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  1.  62
    Philosophy and Its History: Aims and Methods in the Study of Early Modern Philosophy.Mogens Laerke, Justin Smith & Eric Schliesser (eds.) - 2013 - New York, US: Oxford University Press USA.
    This volume collects contributions from leading scholars of early modern philosophy from a wide variety of philosophical and geographic backgrounds. The distinguished contributors offer very different, competing approaches to the history of philosophy.
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  2. Spinoza's Cosmological Argument in the Ethics.Mogens Laerke - 2011 - Journal of the History of Philosophy 49 (4):439 - 462.
    This paper discusses Baruch de Spinoza’s cosmological argument for the existence of God (CA) as it can be found in ’Ethics’, I, proposition 11, demonstration 3. The aim of the article is to provide a reconstruction of the argument by developing the underlying metaphysical framework governing it. It is partly motivated by Michael Della Rocca’s attempt to account of fundamental principles of Spinoza’s philosophy. According to him, all dependence relations in Spinoza can be reduced to conceptual ones. I argue to (...)
     
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  3.  42
    Aspects of the Early Modern Common Notion. Herbert, Digby, Culverwell.Mogens Laerke - forthcoming - In Stephen Howard & Jack Stetter (eds.), The Edinburgh Critical History of Early Modern and Enlightenment Philosophy. Edinburgh University Press.
    In this chapter, I explore the complex and neglected tradition of the early modern common notion. I focus on three thinkers, two of them innatist in some sense, one of them not; all (mostly) products of the English context; all arguably part of the background for Locke’s critique of common notions and innate ideas in the first book of the Essay; and all related to each other in various and complicated ways. They are: Edward Herbert of Cherbury (1582–1648), Kenelm Digby (...)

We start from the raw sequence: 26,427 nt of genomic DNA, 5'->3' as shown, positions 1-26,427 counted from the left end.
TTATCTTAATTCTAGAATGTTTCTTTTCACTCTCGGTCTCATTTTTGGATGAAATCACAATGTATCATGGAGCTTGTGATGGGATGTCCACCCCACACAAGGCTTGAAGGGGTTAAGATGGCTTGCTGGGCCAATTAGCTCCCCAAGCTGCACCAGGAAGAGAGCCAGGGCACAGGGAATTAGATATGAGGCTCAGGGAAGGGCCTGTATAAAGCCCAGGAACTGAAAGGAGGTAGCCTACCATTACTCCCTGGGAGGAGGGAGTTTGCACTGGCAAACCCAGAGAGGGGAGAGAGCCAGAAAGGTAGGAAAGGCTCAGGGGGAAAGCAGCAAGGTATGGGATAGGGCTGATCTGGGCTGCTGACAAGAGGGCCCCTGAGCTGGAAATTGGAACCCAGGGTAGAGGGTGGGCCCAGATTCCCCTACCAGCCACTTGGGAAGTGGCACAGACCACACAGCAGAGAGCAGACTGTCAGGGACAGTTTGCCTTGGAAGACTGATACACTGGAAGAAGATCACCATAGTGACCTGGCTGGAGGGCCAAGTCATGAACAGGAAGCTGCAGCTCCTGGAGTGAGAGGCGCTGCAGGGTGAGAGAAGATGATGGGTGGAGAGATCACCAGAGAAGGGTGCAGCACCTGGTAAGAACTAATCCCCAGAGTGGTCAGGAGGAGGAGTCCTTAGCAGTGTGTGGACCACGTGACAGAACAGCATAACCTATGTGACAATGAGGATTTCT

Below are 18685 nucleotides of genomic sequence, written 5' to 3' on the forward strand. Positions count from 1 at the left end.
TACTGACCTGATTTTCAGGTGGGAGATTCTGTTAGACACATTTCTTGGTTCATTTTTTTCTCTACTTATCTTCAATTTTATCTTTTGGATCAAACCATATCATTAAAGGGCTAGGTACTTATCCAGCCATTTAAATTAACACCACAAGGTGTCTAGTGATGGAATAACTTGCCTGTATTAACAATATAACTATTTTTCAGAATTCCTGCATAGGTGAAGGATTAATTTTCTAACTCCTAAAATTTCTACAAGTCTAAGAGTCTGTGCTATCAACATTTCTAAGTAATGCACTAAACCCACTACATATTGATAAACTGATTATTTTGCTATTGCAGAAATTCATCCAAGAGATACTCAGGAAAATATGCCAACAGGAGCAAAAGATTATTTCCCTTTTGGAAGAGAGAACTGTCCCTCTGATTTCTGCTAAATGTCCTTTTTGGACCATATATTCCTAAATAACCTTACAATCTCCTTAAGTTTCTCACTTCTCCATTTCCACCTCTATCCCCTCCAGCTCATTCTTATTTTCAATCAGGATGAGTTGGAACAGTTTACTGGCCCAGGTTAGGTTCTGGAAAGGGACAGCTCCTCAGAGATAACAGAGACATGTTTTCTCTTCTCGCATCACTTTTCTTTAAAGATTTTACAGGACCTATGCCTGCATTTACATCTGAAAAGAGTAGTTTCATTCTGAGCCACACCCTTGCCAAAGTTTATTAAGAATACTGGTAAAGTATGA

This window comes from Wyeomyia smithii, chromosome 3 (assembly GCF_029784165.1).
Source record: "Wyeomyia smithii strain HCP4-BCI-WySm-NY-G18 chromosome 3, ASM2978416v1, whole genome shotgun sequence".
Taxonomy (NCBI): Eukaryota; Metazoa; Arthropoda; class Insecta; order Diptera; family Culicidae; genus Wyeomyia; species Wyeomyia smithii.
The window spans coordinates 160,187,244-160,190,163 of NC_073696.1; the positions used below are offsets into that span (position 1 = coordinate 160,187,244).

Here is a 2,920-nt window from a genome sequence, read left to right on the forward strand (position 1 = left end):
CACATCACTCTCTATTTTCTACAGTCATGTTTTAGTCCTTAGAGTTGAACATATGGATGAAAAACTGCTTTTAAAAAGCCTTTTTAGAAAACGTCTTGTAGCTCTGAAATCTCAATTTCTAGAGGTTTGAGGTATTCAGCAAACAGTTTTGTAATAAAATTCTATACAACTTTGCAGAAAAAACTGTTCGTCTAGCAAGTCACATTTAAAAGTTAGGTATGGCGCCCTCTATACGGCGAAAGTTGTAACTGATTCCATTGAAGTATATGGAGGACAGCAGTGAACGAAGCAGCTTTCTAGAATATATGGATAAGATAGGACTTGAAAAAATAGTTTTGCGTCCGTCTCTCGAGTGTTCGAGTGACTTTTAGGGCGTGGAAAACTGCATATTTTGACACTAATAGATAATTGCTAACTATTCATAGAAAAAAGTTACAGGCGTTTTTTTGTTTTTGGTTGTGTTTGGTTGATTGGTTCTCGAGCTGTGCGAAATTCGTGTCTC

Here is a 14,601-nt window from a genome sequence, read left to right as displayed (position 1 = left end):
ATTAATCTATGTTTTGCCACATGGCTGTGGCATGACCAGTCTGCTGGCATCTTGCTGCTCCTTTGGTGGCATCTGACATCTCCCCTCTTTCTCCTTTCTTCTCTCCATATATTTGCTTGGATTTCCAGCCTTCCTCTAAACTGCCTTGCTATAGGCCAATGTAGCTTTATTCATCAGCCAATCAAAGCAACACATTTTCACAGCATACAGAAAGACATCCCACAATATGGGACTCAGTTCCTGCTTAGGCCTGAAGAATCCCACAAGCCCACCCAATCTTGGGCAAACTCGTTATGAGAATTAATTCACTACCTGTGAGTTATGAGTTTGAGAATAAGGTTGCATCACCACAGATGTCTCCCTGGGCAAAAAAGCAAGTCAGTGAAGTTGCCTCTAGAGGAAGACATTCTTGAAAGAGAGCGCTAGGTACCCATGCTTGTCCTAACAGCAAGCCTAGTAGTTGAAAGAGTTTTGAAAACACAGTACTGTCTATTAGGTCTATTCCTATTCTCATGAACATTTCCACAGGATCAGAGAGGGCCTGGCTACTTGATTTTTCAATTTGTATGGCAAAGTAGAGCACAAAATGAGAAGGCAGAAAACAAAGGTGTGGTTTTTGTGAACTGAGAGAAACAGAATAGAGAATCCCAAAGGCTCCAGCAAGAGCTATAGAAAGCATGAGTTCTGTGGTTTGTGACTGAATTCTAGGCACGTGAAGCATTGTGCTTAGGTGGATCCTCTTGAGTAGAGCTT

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  4.  20
    Spinoza and the Cosmological Argument According to Letter 12.Mogens Laerke - 2013 - British Journal for the History of Philosophy 21 (1):57-77.
  5. Leibniz, la censure et la libre pensée.Mogens Laerke - 2007 - Archives de Philosophie 70 (2).
    Dans cet article, nous analysons les textes de G. W. Leibniz qui portent sur la censure et la liberté d’expression, notamment par rapport aux auteurs qu’il qualifie de « libertins » ou d’« athées ». Nous explorons le dispositif théorique qu’il propose pour déterminer les limites justes entre la censure et la liberté de pensée ; dispositif qui permet, dans chaque cas, de choisir entre la réfutation savante et la suppression autoritaire des textes estimés pernicieux pour la morale ou la (...)
     
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  6. The Voice and the Name: Spinoza in the Badioudian Critique of Deleuze.Mogens Laerke - 1999 - Pli 8:86-99.
  7.  14
    Nathaniel Culverwell’s Stoic Theory of Common Notions.Mogens Laerke - forthcoming - In C. Giglioni, C. Laursen & L. Simonutti (eds.), Mind, Life, and Time: Philosophy and Its Histories in Honour of Sarah Hutton. Cham: Springer.
    This chapter takes a closer look at the doctrine of common notions and universal consent developed by Nathaniel Culverwell (1619–51) in his Elegant and Learned Discourse of the Light of Nature, a work based on lectures delivered at Cambridge in 1645–46, but only published posthumously in 1652. I study Culverwell’s doctrine of common notions and universal consent from the perspective of his critical discussion of two contemporary works, namely Descartes’s Discours de la méthode (1637) and Robert Greville’s The Nature of (...)
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  8.  16
    Philosophie au XXe siècle.Philippe Cabestan, Alexis Bienvenu, Mogens Laerke, Christophe Alsaleh, Olivier Dekens & Natalie Depraz - 2001 - Revue de Synthèse 122 (1):233-251.
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  9. The Methodology of the History of Philosophy.Justin Smith, Eric Schliesser & Mogens Laerke (eds.) - 2013 - Oxford University Press.
     
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  10.  5
    The philosophy of the young Leibniz.Mark Kulstad, Mogens Laerke & David Snyder (eds.) - 2009 - Stuttgart: Steiner.